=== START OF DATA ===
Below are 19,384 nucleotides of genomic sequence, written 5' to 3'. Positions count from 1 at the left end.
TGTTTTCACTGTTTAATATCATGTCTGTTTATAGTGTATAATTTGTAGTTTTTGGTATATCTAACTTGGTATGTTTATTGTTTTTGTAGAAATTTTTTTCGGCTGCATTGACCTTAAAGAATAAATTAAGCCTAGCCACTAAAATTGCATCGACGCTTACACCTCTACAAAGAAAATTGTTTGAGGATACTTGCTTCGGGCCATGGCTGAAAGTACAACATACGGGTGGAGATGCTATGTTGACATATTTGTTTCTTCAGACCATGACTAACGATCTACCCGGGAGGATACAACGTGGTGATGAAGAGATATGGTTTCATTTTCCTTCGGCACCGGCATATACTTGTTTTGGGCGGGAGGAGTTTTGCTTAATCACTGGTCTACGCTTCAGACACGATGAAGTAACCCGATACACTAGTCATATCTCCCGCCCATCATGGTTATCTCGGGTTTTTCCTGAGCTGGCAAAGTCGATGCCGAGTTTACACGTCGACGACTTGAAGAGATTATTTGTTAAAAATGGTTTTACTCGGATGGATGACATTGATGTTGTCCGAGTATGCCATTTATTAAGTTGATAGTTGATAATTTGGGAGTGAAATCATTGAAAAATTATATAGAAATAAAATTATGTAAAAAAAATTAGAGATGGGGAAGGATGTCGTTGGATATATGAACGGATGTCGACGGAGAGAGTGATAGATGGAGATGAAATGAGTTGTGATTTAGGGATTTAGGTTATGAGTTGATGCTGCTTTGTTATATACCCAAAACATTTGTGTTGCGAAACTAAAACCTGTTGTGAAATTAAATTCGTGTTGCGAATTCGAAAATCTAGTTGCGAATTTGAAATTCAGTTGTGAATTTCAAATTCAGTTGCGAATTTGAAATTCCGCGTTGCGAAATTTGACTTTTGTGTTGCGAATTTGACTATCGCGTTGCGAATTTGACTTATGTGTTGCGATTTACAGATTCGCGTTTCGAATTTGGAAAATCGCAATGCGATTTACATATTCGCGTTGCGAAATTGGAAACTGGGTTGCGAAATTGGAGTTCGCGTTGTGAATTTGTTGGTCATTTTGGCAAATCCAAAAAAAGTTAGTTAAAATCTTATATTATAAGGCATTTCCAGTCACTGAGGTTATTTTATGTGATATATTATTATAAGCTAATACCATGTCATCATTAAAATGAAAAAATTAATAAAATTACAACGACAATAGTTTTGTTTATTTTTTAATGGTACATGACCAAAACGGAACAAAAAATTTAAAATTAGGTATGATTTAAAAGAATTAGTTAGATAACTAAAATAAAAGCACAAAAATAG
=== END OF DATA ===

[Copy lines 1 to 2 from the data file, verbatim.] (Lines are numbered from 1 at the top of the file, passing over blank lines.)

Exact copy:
Below are 19,384 nucleotides of genomic sequence, written 5' to 3'. Positions count from 1 at the left end.
TGTTTTCACTGTTTAATATCATGTCTGTTTATAGTGTATAATTTGTAGTTTTTGGTATATCTAACTTGGTATGTTTATTGTTTTTGTAGAAATTTTTTTCGGCTGCATTGACCTTAAAGAATAAATTAAGCCTAGCCACTAAAATTGCATCGACGCTTACACCTCTACAAAGAAAATTGTTTGAGGATACTTGCTTCGGGCCATGGCTGAAAGTACAACATACGGGTGGAGATGCTATGTTGACATATTTGTTTCTTCAGACCATGACTAACGATCTACCCGGGAGGATACAACGTGGTGATGAAGAGATATGGTTTCATTTTCCTTCGGCACCGGCATATACTTGTTTTGGGCGGGAGGAGTTTTGCTTAATCACTGGTCTACGCTTCAGACACGATGAAGTAACCCGATACACTAGTCATATCTCCCGCCCATCATGGTTATCTCGGGTTTTTCCTGAGCTGGCAAAGTCGATGCCGAGTTTACACGTCGACGACTTGAAGAGATTATTTGTTAAAAATGGTTTTACTCGGATGGATGACATTGATGTTGTCCGAGTATGCCATTTATTAAGTTGATAGTTGATAATTTGGGAGTGAAATCATTGAAAAATTATATAGAAATAAAATTATGTAAAAAAAATTAGAGATGGGGAAGGATGTCGTTGGATATATGAACGGATGTCGACGGAGAGAGTGATAGATGGAGATGAAATGAGTTGTGATTTAGGGATTTAGGTTATGAGTTGATGCTGCTTTGTTATATACCCAAAACATTTGTGTTGCGAAACTAAAACCTGTTGTGAAATTAAATTCGTGTTGCGAATTCGAAAATCTAGTTGCGAATTTGAAATTCAGTTGTGAATTTCAAATTCAGTTGCGAATTTGAAATTCCGCGTTGCGAAATTTGACTTTTGTGTTGCGAATTTGACTATCGCGTTGCGAATTTGACTTATGTGTTGCGATTTACAGATTCGCGTTTCGAATTTGGAAAATCGCAATGCGATTTACATATTCGCGTTGCGAAATTGGAAACTGGGTTGCGAAATTGGAGTTCGCGTTGTGAATTTGTTGGTCATTTTGGCAAATCCAAAAAAAGTTAGTTAAAATCTTATATTATAAGGCATTTCCAGTCACTGAGGTTATTTTATGTGATATATTATTATAAGCTAATACCATGTCATCATTAAAATGAAAAAATTAATAAAATTACAACGACAATAGTTTTGTTTATTTTTTAATGGTACATGACCAAAACGGAACAAAAAATTTAAAATTAGGTATGATTTAAAAGAATTAGTTAGATAACTAAAATAAAAGCACAAAAATAG